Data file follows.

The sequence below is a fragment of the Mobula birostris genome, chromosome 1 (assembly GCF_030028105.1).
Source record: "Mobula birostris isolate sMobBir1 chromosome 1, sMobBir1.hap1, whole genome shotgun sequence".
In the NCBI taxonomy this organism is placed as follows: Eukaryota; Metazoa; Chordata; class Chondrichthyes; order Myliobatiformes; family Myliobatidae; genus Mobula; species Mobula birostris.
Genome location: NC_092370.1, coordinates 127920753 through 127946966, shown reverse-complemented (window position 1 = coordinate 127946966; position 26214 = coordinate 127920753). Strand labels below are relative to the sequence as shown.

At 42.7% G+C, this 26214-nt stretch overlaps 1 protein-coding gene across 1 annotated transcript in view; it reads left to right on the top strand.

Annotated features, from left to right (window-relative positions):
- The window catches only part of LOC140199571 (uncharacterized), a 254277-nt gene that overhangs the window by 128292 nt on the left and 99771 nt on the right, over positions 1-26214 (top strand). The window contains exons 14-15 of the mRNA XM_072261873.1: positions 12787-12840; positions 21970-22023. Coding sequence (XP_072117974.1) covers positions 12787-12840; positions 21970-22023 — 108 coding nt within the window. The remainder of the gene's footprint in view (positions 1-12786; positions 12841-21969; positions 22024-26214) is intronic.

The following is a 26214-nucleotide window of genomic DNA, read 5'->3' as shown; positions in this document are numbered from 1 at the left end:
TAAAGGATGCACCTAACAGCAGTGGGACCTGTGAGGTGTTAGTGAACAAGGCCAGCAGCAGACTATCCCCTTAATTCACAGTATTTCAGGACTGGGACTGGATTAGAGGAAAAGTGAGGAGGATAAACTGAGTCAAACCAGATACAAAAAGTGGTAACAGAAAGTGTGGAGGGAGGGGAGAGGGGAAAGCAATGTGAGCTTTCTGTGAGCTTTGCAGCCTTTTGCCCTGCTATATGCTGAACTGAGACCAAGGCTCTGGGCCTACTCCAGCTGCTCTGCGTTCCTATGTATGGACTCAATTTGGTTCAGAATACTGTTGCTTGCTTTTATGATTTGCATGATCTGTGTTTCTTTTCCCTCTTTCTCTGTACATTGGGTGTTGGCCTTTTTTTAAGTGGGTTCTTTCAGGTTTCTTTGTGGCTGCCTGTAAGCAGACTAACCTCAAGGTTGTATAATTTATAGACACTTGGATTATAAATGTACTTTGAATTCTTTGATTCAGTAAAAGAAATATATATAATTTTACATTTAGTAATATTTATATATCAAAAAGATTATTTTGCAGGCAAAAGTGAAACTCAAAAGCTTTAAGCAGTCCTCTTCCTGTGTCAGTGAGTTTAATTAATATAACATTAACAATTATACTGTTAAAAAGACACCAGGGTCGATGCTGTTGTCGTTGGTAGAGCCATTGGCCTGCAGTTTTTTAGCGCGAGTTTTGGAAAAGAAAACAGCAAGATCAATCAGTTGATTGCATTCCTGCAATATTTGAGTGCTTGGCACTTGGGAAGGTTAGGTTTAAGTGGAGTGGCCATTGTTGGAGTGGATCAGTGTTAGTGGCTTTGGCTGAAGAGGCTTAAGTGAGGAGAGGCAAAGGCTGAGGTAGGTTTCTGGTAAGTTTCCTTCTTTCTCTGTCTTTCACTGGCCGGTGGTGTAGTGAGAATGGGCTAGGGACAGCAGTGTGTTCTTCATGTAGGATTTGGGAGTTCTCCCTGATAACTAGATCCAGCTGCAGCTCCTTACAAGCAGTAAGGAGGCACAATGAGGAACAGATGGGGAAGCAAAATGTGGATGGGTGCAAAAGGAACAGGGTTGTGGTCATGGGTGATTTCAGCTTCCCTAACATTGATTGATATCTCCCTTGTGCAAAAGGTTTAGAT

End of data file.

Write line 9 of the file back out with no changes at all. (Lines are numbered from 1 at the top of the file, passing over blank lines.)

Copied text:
TAAAGGATGCACCTAACAGCAGTGGGACCTGTGAGGTGTTAGTGAACAAGGCCAGCAGCAGACTATCCCCTTAATTCACAGTATTTCAGGACTGGGACTGGATTAGAGGAAAAGTGAGGAGGATAAACTGAGTCAAACCAGATACAAAAAGTGGTAACAGAAAGTGTGGAGGGAGGGGAGAGGGGAAAGCAATGTGAGCTTTCTGTGAGCTTTGCAGCCTTTTGCCCTGCTATATGCTGAACTGAGACCAAGGCTCTGGGCCTACTCCAGCTGCTCTGCGTTCCTATGTATGGACTCAATTTGGTTCAGAATACTGTTGCTTGCTTTTATGATTTGCATGATCTGTGTTTCTTTTCCCTCTTTCTCTGTACATTGGGTGTTGGCCTTTTTTTAAGTGGGTTCTTTCAGGTTTCTTTGTGGCTGCCTGTAAGCAGACTAACCTCAAGGTTGTATAATTTATAGACACTTGGATTATAAATGTACTTTGAATTCTTTGATTCAGTAAAAGAAATATATATAATTTTACATTTAGTAATATTTATATATCAAAAAGATTATTTTGCAGGCAAAAGTGAAACTCAAAAGCTTTAAGCAGTCCTCTTCCTGTGTCAGTGAGTTTAATTAATATAACATTAACAATTATACTGTTAAAAAGACACCAGGGTCGATGCTGTTGTCGTTGGTAGAGCCATTGGCCTGCAGTTTTTTAGCGCGAGTTTTGGAAAAGAAAACAGCAAGATCAATCAGTTGATTGCATTCCTGCAATATTTGAGTGCTTGGCACTTGGGAAGGTTAGGTTTAAGTGGAGTGGCCATTGTTGGAGTGGATCAGTGTTAGTGGCTTTGGCTGAAGAGGCTTAAGTGAGGAGAGGCAAAGGCTGAGGTAGGTTTCTGGTAAGTTTCCTTCTTTCTCTGTCTTTCACTGGCCGGTGGTGTAGTGAGAATGGGCTAGGGACAGCAGTGTGTTCTTCATGTAGGATTTGGGAGTTCTCCCTGATAACTAGATCCAGCTGCAGCTCCTTACAAGCAGTAAGGAGGCACAATGAGGAACAGATGGGGAAGCAAAATGTGGATGGGTGCAAAAGGAACAGGGTTGTGGTCATGGGTGATTTCAGCTTCCCTAACATTGATTGATATCTCCCTTGTGCAAAAGGTTTAGAT